Monday, May 15, 2017
broadsheet No.19 features Peter Bland
The latest issue of , features the major New Zealand poet Peter Bland, recipient of the 2011 New Zealand Prime Minister’s Award for Poetry.
The issue includes tributes by friends and colleagues and celebrates his contribution to New Zealand poetry.Others included are: Fleur Adcock, Gordon Challis, Glenn Colquhoun, Marilyn Duckworth, Riemke Ensing, Michael Harlow, Kevin Ireland, Louis Johnson, Kapka Kassabova, Bob Orr, Vincent O’Sullivan, A G Pettet (Australia), Gus Simonovic, Elizabeth Smither, C K Stead.
Editor Mark Pirie writes in the Preface:“Peter Bland (actor/writer) is one of the major New Zealand poets, and the recipient of the Prime Minister’s Award for Poetry in 2011. He was first known to me as an actor in (1985) with comedian Billy T James, which I saw as a teenager. His poetry I discovered at age 19, when reading through an anthology in my father’s library: (1965). The poets in this selection certainly interested me in writing poetry myself. James K Baxter, Louis Johnson, Fleur Adcock, Peter Bland, Alistair Campbell, Kendrick Smithyman, Gordon Challis and C K Stead were firm favourites. Peter’s lively poems of anger and experience spoke to me, with a suburban and domestic outlook, accessible and well crafted. Poems like ‘Death of a Dog’ live with me still.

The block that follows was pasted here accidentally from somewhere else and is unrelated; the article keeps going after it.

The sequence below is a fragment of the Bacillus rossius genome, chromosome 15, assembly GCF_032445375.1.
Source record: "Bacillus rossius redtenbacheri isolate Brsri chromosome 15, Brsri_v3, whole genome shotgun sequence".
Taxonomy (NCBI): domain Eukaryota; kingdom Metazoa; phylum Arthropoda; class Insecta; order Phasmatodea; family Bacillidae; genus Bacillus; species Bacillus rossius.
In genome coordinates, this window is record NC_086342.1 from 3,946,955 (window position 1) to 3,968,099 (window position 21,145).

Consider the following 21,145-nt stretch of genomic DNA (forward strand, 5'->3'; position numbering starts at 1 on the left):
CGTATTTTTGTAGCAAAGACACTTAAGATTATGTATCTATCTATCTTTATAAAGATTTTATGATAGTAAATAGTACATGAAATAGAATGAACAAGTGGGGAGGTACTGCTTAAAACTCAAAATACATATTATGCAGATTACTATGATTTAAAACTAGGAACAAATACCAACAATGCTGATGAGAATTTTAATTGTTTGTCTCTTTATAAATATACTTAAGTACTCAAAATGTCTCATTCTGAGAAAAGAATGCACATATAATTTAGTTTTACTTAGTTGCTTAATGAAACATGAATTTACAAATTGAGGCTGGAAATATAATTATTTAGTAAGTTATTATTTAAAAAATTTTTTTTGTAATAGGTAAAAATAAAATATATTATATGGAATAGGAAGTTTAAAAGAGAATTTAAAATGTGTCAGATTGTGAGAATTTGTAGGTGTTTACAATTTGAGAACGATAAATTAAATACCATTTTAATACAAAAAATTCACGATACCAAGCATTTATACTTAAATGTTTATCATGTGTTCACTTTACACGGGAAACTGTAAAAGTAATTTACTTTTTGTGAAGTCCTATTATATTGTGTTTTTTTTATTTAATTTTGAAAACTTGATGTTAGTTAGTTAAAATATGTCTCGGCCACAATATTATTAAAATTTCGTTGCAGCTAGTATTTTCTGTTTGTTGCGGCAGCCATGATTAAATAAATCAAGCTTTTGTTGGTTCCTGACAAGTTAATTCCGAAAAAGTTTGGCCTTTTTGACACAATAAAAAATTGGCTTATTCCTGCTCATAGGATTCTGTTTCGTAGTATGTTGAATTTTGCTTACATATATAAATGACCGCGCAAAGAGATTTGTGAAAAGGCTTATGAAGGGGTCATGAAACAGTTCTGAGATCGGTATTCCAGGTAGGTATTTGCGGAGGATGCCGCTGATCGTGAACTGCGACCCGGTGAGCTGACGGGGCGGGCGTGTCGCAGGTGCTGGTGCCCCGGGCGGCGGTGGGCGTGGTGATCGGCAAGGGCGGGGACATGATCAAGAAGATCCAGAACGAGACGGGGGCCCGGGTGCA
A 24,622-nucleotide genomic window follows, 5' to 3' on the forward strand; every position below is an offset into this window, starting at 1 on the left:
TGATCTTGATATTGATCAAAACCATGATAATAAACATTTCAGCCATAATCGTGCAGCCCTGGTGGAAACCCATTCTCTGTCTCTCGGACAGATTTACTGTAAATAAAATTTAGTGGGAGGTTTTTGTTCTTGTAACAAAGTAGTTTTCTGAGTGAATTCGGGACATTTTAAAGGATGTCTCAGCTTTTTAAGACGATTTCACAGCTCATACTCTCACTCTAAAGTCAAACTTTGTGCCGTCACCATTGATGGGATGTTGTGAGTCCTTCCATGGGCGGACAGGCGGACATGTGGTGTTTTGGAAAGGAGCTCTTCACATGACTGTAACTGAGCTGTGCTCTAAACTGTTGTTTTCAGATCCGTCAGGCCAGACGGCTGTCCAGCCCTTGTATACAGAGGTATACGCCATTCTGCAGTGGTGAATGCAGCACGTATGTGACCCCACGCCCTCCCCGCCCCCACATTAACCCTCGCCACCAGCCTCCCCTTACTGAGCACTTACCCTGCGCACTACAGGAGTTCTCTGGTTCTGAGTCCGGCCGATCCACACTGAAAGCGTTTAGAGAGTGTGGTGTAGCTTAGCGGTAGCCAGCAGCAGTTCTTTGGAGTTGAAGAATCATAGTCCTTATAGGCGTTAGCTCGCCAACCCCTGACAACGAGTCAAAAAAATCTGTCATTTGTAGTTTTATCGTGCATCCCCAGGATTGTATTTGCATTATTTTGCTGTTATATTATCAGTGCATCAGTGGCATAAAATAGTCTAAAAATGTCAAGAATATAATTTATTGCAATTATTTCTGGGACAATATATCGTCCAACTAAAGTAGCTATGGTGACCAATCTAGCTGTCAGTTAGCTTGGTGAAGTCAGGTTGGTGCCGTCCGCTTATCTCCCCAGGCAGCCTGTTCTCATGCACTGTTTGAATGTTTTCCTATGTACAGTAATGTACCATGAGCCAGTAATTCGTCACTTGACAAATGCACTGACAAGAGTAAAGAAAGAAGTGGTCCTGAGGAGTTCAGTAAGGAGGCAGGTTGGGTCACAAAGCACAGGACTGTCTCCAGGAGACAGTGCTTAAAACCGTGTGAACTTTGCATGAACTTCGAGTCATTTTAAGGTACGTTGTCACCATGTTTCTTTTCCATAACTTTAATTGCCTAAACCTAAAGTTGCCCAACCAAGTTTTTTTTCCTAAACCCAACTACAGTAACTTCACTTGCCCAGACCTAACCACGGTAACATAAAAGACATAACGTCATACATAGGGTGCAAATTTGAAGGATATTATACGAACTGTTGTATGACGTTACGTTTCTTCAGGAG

I never expected to be featuring/publishing Peter, 20 something years on from first reading him, let alone some of the poets he has invited to be in this issue with him, who I first read in that above-mentioned anthology. It’s nice to make this issue a tribute to Peter’s poetry and contribution to our literature.
Peter has kindly sent a brief note as an introduction:
Thanks to those who contributed to Peter’s issue and shared my feelings for celebrating his impressive oeuvre in New Zealand poetry.A few poets outside the feature are included: A G Pettet from Brisbane, an editor of the international series, and Gus Simonovic from Auckland, an innovative entrepreneur, publisher and poet.
Mark Pirie, Wellington, May 2017″